expenditures, the change in federal expenditures in real (i.e., inflation-adjusted) terms, the
change in real government expenditures per capita, and the change in expenditures per GDP.
b. Which components of the budget had the largest relative increases from 1993 to 1997 and
from 2001 to 2005? Which had the largest relative decreases?

5. The following table shows the composition of US federal tax revenues in 1993, 1997, 2001,
and 2005.

Individual income
Corporate tax
Social insurance
Excise tax
Total

Federal Taxes ($ billions)
1993
1997
2001
2005
509.70
737.50
994.30
927.20
117.50
182.30
151.10
278.30
428.30
539.40
694.00
794.10
99.00
120.30
152.00
154.20
1,154.5 1,579.5 1,991.4 2,153.8
0
0
0
0

Which components of federal taxes had the largest relative increases from 1993 to 1997 and
from 2001 to 2005? Which had the largest relative decreases?

PART B

1. A government is considering paving a highway with a newly developed "wear-proof" material.
Paving the highway would cost $2 billion today but would save $300 million in maintenance
costs for each of the next ten years. Use the concept of present value to deter mine whether the
project is worth undertaking if the government can borrow at an interest rate of 5%. Is it worth it
if the interest rate is 0%? 10%? A politician says to you, "I don't care what the interest rate is.
The project is clearly a good investment: it more than pays for itself in only 7 years, and all the
rest is money in the bank." What's wrong with this argument, and why does the interest rate
matter?

2. Consider a one-year project that costs $300,000, provides an income of $70,000 a year for five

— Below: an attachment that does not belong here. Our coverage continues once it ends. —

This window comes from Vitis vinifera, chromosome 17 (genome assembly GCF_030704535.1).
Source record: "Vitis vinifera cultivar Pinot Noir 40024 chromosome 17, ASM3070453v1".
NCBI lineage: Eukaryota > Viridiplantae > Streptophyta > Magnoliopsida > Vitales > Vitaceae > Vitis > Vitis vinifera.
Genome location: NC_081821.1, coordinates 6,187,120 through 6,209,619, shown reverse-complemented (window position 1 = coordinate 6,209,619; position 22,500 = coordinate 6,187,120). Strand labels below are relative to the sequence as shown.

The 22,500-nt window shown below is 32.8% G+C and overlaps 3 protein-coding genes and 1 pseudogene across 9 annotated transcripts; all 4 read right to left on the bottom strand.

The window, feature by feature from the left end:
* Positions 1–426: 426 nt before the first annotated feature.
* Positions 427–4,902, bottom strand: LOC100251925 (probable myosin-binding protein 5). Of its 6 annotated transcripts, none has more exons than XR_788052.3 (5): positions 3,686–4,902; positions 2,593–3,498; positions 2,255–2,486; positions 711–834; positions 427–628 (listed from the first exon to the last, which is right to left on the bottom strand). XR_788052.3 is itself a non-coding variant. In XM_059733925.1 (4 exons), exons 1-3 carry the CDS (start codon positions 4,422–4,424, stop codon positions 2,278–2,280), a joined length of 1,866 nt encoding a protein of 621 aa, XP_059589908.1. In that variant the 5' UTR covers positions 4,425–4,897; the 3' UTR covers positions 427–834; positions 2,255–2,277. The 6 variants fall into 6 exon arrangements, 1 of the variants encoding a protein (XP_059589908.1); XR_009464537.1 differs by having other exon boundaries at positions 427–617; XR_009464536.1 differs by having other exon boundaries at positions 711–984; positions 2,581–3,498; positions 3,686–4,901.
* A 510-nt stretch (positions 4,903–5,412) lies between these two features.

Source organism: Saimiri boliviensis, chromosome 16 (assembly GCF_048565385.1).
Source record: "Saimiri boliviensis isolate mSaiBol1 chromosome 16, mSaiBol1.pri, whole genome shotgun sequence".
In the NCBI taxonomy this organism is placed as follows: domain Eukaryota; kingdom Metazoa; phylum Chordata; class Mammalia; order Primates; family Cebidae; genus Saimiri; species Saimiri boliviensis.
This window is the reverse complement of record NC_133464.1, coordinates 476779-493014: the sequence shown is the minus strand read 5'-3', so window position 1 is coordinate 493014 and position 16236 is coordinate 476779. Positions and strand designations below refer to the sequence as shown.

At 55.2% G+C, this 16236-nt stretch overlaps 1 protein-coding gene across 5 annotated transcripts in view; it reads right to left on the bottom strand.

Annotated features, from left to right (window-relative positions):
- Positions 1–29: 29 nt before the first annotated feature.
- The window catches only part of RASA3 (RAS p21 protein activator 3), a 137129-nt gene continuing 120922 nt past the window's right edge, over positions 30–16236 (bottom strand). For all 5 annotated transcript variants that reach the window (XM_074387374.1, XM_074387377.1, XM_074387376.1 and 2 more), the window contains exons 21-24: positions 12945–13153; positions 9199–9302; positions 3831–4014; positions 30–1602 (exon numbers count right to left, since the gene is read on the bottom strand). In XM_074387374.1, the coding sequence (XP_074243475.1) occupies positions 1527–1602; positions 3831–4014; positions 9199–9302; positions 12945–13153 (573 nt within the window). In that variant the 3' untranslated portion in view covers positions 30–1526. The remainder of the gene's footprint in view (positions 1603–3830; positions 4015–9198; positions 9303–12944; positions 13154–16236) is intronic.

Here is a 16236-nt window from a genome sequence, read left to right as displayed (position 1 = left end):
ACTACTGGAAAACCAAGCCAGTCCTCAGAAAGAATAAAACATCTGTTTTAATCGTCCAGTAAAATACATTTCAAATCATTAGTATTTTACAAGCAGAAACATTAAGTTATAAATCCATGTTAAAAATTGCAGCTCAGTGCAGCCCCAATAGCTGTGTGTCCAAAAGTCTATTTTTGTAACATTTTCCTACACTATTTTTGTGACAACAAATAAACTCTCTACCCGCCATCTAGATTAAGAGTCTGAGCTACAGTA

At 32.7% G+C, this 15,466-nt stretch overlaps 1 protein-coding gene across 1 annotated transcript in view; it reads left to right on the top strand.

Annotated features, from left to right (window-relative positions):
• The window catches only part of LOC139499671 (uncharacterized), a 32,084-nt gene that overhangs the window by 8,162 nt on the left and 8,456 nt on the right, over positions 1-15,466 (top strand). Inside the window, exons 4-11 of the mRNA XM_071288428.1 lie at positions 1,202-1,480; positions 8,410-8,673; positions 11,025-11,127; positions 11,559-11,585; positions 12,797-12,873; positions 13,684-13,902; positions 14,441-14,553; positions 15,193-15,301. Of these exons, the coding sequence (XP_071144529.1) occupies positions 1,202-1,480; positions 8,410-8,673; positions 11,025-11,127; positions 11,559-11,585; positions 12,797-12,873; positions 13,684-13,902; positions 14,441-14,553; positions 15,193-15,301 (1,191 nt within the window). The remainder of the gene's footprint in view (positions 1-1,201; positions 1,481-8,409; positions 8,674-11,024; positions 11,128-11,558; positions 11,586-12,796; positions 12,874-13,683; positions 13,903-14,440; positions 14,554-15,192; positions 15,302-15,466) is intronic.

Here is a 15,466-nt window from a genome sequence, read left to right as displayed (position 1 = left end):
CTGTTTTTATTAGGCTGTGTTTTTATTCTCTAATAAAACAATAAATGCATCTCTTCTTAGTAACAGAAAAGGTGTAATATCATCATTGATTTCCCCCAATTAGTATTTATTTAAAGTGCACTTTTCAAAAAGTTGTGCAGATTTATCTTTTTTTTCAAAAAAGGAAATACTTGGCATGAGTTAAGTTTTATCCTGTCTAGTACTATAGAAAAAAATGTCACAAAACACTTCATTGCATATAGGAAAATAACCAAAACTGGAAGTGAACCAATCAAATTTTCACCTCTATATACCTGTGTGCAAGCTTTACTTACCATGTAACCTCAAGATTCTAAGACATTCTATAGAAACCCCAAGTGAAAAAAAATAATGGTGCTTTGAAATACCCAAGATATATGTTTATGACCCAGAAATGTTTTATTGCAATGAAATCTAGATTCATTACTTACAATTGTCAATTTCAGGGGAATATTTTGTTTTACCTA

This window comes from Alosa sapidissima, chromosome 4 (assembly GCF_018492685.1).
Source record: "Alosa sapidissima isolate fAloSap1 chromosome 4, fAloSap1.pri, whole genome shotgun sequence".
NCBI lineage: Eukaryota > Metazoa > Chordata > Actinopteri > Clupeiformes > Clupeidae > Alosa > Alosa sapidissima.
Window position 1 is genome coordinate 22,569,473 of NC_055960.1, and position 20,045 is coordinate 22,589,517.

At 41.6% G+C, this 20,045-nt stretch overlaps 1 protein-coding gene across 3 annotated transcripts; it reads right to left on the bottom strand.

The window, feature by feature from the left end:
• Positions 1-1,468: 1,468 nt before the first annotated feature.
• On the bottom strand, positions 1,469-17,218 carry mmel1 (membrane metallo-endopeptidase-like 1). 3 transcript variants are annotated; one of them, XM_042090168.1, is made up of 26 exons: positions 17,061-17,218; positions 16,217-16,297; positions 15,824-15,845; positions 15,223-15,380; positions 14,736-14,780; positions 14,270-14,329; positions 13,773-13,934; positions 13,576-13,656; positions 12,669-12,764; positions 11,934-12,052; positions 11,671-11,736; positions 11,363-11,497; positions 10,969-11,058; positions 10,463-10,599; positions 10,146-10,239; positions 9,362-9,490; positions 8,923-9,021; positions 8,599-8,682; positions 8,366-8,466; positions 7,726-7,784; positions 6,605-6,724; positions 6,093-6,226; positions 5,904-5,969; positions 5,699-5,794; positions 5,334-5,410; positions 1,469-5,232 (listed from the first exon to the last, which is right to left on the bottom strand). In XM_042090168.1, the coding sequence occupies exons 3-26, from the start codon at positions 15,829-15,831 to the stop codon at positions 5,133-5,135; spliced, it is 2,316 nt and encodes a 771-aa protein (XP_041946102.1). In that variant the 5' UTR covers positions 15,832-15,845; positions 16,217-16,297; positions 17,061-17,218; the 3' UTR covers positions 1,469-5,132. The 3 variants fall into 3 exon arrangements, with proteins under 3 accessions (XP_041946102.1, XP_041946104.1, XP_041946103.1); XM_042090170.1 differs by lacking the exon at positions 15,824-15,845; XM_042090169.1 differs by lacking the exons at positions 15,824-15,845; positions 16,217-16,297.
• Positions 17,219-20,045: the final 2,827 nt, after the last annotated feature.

years, and costs $30,000 to dispose of at the very end of the fifth year. Assume that the first
payment comes at the star t of the year after the project is under taken. Should the project be
under taken at a 0% discount rate? How about 2%? 5%? 10%?

3. Several public interest watchdog groups point out "pork" in the federal budget--spending that
they claim would have little or no national benefit but would benefit a small number of people in
a geographically concentrated area. Why are these types of spending more likely to occur in the
federal budgeting process than they would be if they were each voted on individually?

4. From 1962 to 1965, federal spending on non- defense-related education and training rose from
$9.6 billion to $19.5 billion, while from 2001 to 2004, it rose from $178.4 billion to $217.5
billion. Given that the CPI (in January) was 30.0 in 1962, 31.2 in 1965, 175.1 in 2001, and 185.2
in 2004, which was the larger increase in education and training spending?

5.The BEA of 1990 created a PAYGO system prohibiting any policy changes that increased the
estimated deficit in any year in the subsequent six-year period. Another type of possible PAYGO
system would prohibit any policy changes that increase the present value of the deficit over the
entire six-year period. Discuss the relative advantages and disadvantages of these "annual" and
"cumulative" PAYGO systems.